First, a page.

ARTIFICIAL DAYLIGHT. A screen which can be used with an ordinary inverted incandescent mantle to produce artificial daylight has been "invented. . This would seem to be the first time that the method has been applied ill a practical form of gas. The apparatus consists of a box receptacle whitened inside, which receives light from the 'inverted mantle within the dome-like reflector mounted above it. Underneath this reflector there are two double plates of glass, the color of which is selected with a view to securing an exact imi tation of a natural north light;
Doctoring Precious Stones. [Newspaper Article] — Stawell News and Pleasant Creek Chronicle — 11 April 1914
Doctoring Precious Stones. Under the careful treatment of a skilful "doctor" a precious stone'may very likely tfccome ten times more than its original value. Diamonds, perhaps have received more attention than any other gems. These are treated gen ' erally in order to rid them of a yellow tinge which greatly reduces their value. Pearls lose their vi tality and require very expert treat ment. The outer skin turns black as old age creeps upon them, and this has to be most skilfully removed by the "doctor." Turquoises often change in color from their beautiful blue to a kind of a sea-green, and they then have to be skinned and repolished. Rubies which get "run down" are improved in colour anil appearance by the application of a certain vegetable dye. The "patient" ig subjected to a course of massage until the normal growth of good health is maintained. Sapphires gener ally have to be reduced in vitality. Their coloring has frequently to be softened down by a series of baths of liquid a...
RANDOM READINGS. LONGEVITY. [Newspaper Article] — Stawell News and Pleasant Creek Chronicle — 11 April 1914
RANDOM READINGS. LONGEVITY. It is generally maintained that we Vivn longer th;in the ancients did. But researches among the tombs of Roman times in Italy and Spain are far from proving this. There was certainly a larger infant mortality, but the expec tation of life between fifty and .sixty in ancient Rome was equal to our own, and after sixty the Romans had the advantage. Soldiers, in particular, lived to an extreme old age, in some cases reaching 100 year|.\ The longev ity'of the Romans was due to a high infant mortality. Only the fit survived. By taking- great care of the young we have reduced this mortality, but at the same time we have not added to the average length of life. This is not difficult to understand, for if the weak ly and the delicate survive childhood, they do not as a rule live to old age. ; A high rate of infant mortality means in fact a low death rate after sixty, and vice-versa. The ancient Roman had \ a less chance of living to twenty, but if he survived he h...
Hallowe'en in Ireland. [Newspaper Article] — Stawell News and Pleasant Creek Chronicle — 11 April 1914
Hallowe'en in Ireland. Island peoples arc always lovers of legends, and Ireland, peopled with Celtic blood and chiefly surrounded by "melancholy ocean," especially treas: arcs these ideas of supernatural in fluence. Indeed, in some parts of the country All Hallows* Eve is still called "The Vigil of Saman"—Saman being the Druid lord of death. On this day peasants, armed with sticks go from house to house, collecting bread cakes, butter, cheese eggs, and money for next day's feast. They demand these preparations for the festival in the name of St. Colomba, and present lighted candles in his honor. Nuts, always connected with Hallowe'en, are eaten in abundance, and nutshells are burnt that fortunes may be told from the ashes. Apples have also always been in high favor at this season. The young girls believe that if they throw a ball of yarn out of the window,and wind it on the reel within, and then repeat the Lord's Prayer backwards, with their eyes fixed on the yarn, they will see the...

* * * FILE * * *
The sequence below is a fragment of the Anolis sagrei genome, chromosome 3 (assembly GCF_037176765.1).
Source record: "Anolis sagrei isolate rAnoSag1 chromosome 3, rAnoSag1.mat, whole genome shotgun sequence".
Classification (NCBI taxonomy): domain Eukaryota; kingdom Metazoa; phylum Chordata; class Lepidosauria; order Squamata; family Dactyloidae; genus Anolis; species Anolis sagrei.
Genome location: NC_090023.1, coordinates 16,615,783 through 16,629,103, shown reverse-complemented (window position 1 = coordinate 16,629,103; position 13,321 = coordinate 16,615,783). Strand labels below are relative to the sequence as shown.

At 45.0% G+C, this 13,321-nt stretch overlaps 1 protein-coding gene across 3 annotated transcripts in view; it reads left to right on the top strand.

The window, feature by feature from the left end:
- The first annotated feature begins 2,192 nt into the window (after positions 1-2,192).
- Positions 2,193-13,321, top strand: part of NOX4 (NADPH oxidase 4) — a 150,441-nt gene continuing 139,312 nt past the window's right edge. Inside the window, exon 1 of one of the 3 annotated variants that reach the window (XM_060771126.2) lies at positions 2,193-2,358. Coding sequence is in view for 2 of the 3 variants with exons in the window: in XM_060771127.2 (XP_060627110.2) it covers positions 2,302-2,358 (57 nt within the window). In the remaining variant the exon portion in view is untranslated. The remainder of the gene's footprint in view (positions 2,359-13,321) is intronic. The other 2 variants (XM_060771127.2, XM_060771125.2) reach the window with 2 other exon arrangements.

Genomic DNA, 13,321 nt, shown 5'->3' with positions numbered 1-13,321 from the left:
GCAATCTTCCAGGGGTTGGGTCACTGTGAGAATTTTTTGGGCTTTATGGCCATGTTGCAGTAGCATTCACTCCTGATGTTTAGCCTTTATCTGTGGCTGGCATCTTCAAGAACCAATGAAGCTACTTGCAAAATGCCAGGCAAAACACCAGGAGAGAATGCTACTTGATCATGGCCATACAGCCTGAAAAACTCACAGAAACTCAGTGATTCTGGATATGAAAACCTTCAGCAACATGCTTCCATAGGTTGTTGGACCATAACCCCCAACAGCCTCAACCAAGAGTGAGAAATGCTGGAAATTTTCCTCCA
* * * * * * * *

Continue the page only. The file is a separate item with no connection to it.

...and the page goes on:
IT WASN'T ENCOURAGING. [Newspaper Article] — Stawell News and Pleasant Creek Chronicle — 11 April 1914
IT WASN'T ENCOURACINC. A tramp railed at tho houso of a gentleman and obtained a hearing. "I'vo walked many miles to see yon, sir, becauso people told mo that you was very kind to poor chaps liko mo." "Oh*, they said so, did they?" "Yes, sir; that's why I came." "And are you going back the same way P" "Yes, sir." "Then in that case, will you bo good enough to contradict this rumor?" Ono may bo insupportable oven with virtue, talent, and good conduct. Man ners, which ono neglects sometimes as littlo tilings not worthy of notice, aro just tlvoso very things from which men often decide our character. Tho knowledge of tho most insigni ficant thing is worth having.
ANABIOSIS. [Newspaper Article] — Stawell News and Pleasant Creek Chronicle — 11 April 1914
ANABIOSIS. Anabiosis, it Btuto whoro nil vital fmictioiiB of the mo suspoiicl cd, without, however, death occurring, lms been known for about 1200 yearn, ill tlio case of somo of tlio lower ani mals, which can bo dried and restored to'life, ovon aftor u considerable tirao, merely by tho action of moisturo, says tlio "Seientilie American." A lluasian sciontist, Professor Bacli motiof, has tried to ascortiau whether phenoinona such as theso could not as Well bo observed in tho caso of highor organisms. Whilo examining insocts at decreasing tomperaturos, ho l'ound that tlia tomperaturo of their body, after Touching tho freozing point of water, would gradually fall us low as Gdog. Cent, (in tho caso of somo species oven 7dog. Cont.), in order afterwards to riso ono dogreo, and oventually to continuo falling regularly and gradual ly. Death would only occur at lOdeg. Profossor Bachmetiof first thought death to bo duo to tho freezing of humors, but ho Boon found that tho insect bodies alre...